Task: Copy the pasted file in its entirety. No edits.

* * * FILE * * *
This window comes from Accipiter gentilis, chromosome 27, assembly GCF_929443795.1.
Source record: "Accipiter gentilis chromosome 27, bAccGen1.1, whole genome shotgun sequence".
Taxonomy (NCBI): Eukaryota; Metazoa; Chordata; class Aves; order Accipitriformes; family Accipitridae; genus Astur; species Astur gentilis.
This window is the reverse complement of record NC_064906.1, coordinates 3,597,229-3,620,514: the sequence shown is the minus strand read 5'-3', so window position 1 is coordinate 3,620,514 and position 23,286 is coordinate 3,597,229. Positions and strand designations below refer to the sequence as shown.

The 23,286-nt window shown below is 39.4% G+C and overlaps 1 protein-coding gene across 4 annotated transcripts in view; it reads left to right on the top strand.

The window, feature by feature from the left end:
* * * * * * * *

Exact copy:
This window comes from Accipiter gentilis, chromosome 27, assembly GCF_929443795.1.
Source record: "Accipiter gentilis chromosome 27, bAccGen1.1, whole genome shotgun sequence".
Taxonomy (NCBI): Eukaryota; Metazoa; Chordata; class Aves; order Accipitriformes; family Accipitridae; genus Astur; species Astur gentilis.
This window is the reverse complement of record NC_064906.1, coordinates 3,597,229-3,620,514: the sequence shown is the minus strand read 5'-3', so window position 1 is coordinate 3,620,514 and position 23,286 is coordinate 3,597,229. Positions and strand designations below refer to the sequence as shown.

The 23,286-nt window shown below is 39.4% G+C and overlaps 1 protein-coding gene across 4 annotated transcripts in view; it reads left to right on the top strand.

The window, feature by feature from the left end: